The Grand Tour

The Grand Tour was a trip through Europe, often following a specific route, which was undertaken by upper-class young European men. A Grand Tour could last from three months to several years, and was designed to educate the upcoming aristocracy in antiquities, artworks, music, local culture, geography and the nature of man. The tradition of the Grand Tour began in the 1660s, and ended with the advent of large-scale rail networks in the 1840s.

A typical Grand Tour undertaken by an Englishman began in Dover. He would cross the English Channel with his valets, coachmen and possibly a cook. The group would land in Spain or France, acquire a coach and a French-speaking guide, and travel on to Paris. The appeal of Paris lay in the complex French manners, the sophisticated language, the courtly behaviour and the fashion.

From Paris the young man would travel to Switzerland, often Geneva. The group would then undertake the difficult task of crossing The Alps. The carriage was dismantled, as was the luggage. Once on the other side in Italy the whole lot had to be put back together again. The group would continue on to Turin and Florence. The young aristocrat would spend a few months viewing Renaissance artworks and sculptures, with side trips to Pisa, all the while amassing a small collection of art and curiosities to take home to England. From Florence they travelled Padua, Bologna and, essentially, Venice.

Next came Rome, where he studied the ruins of the ancient city, and the masterpieces of art and architecture from Rome’s early Christian, Renaissance and Baroque periods. If so inclined he might then travel on to Naples to study music, and later to view the newly discovered ruins of Pompeii. This was considered the end of the Tour. The rest of the trip was spent going north through the German-speaking countries until the now educated young man arrived home with tales of music and art for his mother, and girls and wine for his friends.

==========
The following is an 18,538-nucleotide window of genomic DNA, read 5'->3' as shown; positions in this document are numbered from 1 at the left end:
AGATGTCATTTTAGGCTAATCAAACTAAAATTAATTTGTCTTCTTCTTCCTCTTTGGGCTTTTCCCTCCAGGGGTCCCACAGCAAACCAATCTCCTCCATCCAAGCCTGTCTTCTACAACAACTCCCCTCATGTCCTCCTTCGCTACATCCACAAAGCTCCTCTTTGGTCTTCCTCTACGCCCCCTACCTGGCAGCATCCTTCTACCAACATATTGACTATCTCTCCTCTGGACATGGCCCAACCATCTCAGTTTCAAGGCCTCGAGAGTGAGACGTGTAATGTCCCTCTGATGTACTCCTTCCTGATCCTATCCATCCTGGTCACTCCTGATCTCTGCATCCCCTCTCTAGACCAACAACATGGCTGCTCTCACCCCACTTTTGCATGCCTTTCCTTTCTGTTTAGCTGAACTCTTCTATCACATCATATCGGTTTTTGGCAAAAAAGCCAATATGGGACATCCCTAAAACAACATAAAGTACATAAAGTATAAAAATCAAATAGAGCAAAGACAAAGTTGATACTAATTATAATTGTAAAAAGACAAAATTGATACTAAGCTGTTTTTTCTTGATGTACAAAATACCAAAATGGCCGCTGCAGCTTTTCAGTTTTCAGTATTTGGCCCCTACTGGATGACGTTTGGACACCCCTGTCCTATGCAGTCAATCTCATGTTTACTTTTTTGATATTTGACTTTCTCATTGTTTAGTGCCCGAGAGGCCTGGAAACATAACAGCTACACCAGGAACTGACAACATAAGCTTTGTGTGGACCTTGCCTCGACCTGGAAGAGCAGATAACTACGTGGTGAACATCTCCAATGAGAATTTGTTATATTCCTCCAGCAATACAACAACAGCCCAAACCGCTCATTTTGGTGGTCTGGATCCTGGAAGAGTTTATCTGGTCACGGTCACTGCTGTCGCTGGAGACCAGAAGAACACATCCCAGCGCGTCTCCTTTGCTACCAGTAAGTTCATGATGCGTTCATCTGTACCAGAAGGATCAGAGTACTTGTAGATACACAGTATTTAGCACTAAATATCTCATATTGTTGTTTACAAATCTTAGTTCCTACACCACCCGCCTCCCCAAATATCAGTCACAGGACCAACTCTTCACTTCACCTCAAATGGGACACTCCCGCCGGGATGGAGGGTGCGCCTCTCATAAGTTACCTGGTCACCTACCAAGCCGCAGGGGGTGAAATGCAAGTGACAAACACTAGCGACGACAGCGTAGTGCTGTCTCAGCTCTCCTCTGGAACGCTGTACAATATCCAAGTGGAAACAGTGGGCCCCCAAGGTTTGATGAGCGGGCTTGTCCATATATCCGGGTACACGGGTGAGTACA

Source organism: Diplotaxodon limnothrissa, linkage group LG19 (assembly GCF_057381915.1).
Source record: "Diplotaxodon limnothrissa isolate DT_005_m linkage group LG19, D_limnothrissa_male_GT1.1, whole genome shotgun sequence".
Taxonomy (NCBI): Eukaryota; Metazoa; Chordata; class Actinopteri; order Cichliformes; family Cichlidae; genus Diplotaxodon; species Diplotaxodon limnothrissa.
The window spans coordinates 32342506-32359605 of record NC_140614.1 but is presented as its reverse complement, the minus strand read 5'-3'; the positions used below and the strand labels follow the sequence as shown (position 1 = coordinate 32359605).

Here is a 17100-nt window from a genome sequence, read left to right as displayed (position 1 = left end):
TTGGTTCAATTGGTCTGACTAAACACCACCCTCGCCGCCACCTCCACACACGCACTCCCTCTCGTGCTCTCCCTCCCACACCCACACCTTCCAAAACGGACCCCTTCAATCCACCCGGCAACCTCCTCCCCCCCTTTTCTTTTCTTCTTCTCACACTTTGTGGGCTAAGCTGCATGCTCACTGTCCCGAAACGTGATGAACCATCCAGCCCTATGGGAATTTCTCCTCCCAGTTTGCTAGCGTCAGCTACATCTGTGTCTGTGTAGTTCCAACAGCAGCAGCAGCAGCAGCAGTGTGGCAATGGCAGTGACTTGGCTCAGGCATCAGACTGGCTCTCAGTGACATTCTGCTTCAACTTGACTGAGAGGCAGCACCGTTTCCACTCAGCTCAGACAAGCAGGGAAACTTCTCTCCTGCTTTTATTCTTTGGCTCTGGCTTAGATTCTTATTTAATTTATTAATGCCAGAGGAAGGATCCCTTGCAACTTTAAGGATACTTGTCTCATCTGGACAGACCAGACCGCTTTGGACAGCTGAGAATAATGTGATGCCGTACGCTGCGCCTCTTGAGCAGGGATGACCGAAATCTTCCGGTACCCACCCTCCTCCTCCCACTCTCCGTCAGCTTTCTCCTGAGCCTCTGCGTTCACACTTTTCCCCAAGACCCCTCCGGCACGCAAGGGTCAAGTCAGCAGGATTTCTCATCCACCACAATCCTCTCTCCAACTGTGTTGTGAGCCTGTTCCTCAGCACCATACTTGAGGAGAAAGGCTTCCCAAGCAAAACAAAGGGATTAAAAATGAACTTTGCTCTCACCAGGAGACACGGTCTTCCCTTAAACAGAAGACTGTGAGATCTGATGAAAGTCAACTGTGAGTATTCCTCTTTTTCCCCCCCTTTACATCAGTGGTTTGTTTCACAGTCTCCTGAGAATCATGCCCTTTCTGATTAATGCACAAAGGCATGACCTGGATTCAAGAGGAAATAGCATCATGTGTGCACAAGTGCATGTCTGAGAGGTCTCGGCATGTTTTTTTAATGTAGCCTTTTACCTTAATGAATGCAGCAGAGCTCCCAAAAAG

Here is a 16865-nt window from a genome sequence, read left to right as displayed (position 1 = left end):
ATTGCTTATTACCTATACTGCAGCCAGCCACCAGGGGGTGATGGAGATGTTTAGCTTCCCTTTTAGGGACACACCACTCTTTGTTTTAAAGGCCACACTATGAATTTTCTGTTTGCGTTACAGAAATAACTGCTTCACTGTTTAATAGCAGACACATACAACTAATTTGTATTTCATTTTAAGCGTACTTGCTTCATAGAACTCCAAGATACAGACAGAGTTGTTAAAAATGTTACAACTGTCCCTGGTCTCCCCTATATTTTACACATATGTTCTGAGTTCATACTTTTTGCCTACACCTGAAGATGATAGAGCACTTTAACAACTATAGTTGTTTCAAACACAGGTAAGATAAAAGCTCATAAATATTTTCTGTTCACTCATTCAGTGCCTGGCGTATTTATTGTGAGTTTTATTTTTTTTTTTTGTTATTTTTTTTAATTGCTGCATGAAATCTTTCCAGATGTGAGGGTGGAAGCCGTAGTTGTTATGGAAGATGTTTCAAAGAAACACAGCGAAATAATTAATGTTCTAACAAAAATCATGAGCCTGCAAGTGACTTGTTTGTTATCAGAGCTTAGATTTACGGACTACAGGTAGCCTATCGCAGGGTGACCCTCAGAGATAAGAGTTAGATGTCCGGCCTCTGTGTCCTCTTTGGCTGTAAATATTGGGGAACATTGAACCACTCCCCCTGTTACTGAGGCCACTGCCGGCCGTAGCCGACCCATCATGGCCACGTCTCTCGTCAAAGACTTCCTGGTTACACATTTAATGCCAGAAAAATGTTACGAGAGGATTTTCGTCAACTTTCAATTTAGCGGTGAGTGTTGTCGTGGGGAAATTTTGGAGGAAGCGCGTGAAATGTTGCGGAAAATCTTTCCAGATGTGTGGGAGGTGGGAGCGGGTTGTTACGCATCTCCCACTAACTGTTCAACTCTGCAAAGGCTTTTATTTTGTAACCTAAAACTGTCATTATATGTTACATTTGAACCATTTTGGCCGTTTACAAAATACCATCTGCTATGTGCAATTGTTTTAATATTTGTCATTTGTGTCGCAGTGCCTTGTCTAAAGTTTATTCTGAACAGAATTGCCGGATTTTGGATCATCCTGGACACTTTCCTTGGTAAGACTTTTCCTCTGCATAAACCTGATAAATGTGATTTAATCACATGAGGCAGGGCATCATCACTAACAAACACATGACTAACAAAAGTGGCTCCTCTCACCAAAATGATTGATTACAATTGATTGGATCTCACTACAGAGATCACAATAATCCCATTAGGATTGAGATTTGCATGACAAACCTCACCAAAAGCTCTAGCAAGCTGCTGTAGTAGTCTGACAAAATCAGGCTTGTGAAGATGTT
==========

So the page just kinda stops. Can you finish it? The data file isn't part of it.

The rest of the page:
So is a Grand Tour still possible? There are two important facets of a true Grand Tour – to educate yourself in the culture and history of the cities you visit, and to break out of rigid society. With that in mind there are two ways you might attempt your own Grand Tour. You could go by yourself (or with a friend), armed with guide books and an open mind, and simply follow the route laid out centuries ago. Your other option is to book a guided tour, or multiple guided tours, through the cities you wish to visit. This may provide a more personal, in-depth education about the area, and a tour guide can often direct you to the hidden gems of a city.

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